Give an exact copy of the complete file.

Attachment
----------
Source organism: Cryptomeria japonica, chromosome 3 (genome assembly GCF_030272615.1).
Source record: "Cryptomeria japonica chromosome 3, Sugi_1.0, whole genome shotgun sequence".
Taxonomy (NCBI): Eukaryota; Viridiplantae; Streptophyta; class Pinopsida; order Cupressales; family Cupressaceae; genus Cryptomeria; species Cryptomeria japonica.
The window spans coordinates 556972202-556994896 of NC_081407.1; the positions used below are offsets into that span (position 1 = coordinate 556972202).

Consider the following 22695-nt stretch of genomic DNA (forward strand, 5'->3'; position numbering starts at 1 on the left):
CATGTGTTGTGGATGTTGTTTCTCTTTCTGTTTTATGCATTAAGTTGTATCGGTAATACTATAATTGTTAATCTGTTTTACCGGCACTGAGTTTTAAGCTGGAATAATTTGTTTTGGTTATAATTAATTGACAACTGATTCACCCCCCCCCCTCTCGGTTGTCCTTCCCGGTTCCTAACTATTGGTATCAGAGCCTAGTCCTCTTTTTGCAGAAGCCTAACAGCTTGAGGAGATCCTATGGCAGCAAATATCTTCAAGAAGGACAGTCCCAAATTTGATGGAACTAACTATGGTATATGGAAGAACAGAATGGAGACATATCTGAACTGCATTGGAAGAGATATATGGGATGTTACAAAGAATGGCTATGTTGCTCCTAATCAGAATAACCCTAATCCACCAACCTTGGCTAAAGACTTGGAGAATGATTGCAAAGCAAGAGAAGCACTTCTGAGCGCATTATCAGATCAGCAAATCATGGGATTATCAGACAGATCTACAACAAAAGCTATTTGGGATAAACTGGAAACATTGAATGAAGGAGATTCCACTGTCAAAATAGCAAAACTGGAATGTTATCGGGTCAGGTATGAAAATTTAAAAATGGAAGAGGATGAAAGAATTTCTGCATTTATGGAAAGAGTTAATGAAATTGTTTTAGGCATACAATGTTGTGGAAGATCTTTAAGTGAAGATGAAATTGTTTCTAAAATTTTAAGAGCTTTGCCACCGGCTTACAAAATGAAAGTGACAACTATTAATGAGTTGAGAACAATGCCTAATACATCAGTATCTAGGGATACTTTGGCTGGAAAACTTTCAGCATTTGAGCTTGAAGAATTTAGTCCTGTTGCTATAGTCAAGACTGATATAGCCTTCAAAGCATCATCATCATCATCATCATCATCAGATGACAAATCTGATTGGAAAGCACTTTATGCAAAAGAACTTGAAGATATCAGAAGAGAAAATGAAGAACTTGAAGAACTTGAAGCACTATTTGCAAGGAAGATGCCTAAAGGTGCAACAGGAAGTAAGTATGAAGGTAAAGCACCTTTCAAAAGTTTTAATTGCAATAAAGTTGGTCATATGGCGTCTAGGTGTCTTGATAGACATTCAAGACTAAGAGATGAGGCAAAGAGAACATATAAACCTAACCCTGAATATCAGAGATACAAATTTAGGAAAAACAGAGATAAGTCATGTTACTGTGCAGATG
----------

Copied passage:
Source organism: Cryptomeria japonica, chromosome 3 (genome assembly GCF_030272615.1).
Source record: "Cryptomeria japonica chromosome 3, Sugi_1.0, whole genome shotgun sequence".
Taxonomy (NCBI): Eukaryota; Viridiplantae; Streptophyta; class Pinopsida; order Cupressales; family Cupressaceae; genus Cryptomeria; species Cryptomeria japonica.
The window spans coordinates 556972202-556994896 of NC_081407.1; the positions used below are offsets into that span (position 1 = coordinate 556972202).

Consider the following 22695-nt stretch of genomic DNA (forward strand, 5'->3'; position numbering starts at 1 on the left):
CATGTGTTGTGGATGTTGTTTCTCTTTCTGTTTTATGCATTAAGTTGTATCGGTAATACTATAATTGTTAATCTGTTTTACCGGCACTGAGTTTTAAGCTGGAATAATTTGTTTTGGTTATAATTAATTGACAACTGATTCACCCCCCCCCCTCTCGGTTGTCCTTCCCGGTTCCTAACTATTGGTATCAGAGCCTAGTCCTCTTTTTGCAGAAGCCTAACAGCTTGAGGAGATCCTATGGCAGCAAATATCTTCAAGAAGGACAGTCCCAAATTTGATGGAACTAACTATGGTATATGGAAGAACAGAATGGAGACATATCTGAACTGCATTGGAAGAGATATATGGGATGTTACAAAGAATGGCTATGTTGCTCCTAATCAGAATAACCCTAATCCACCAACCTTGGCTAAAGACTTGGAGAATGATTGCAAAGCAAGAGAAGCACTTCTGAGCGCATTATCAGATCAGCAAATCATGGGATTATCAGACAGATCTACAACAAAAGCTATTTGGGATAAACTGGAAACATTGAATGAAGGAGATTCCACTGTCAAAATAGCAAAACTGGAATGTTATCGGGTCAGGTATGAAAATTTAAAAATGGAAGAGGATGAAAGAATTTCTGCATTTATGGAAAGAGTTAATGAAATTGTTTTAGGCATACAATGTTGTGGAAGATCTTTAAGTGAAGATGAAATTGTTTCTAAAATTTTAAGAGCTTTGCCACCGGCTTACAAAATGAAAGTGACAACTATTAATGAGTTGAGAACAATGCCTAATACATCAGTATCTAGGGATACTTTGGCTGGAAAACTTTCAGCATTTGAGCTTGAAGAATTTAGTCCTGTTGCTATAGTCAAGACTGATATAGCCTTCAAAGCATCATCATCATCATCATCATCATCAGATGACAAATCTGATTGGAAAGCACTTTATGCAAAAGAACTTGAAGATATCAGAAGAGAAAATGAAGAACTTGAAGAACTTGAAGCACTATTTGCAAGGAAGATGCCTAAAGGTGCAACAGGAAGTAAGTATGAAGGTAAAGCACCTTTCAAAAGTTTTAATTGCAATAAAGTTGGTCATATGGCGTCTAGGTGTCTTGATAGACATTCAAGACTAAGAGATGAGGCAAAGAGAACATATAAACCTAACCCTGAATATCAGAGATACAAATTTAGGAAAAACAGAGATAAGTCATGTTACTGTGCAGATG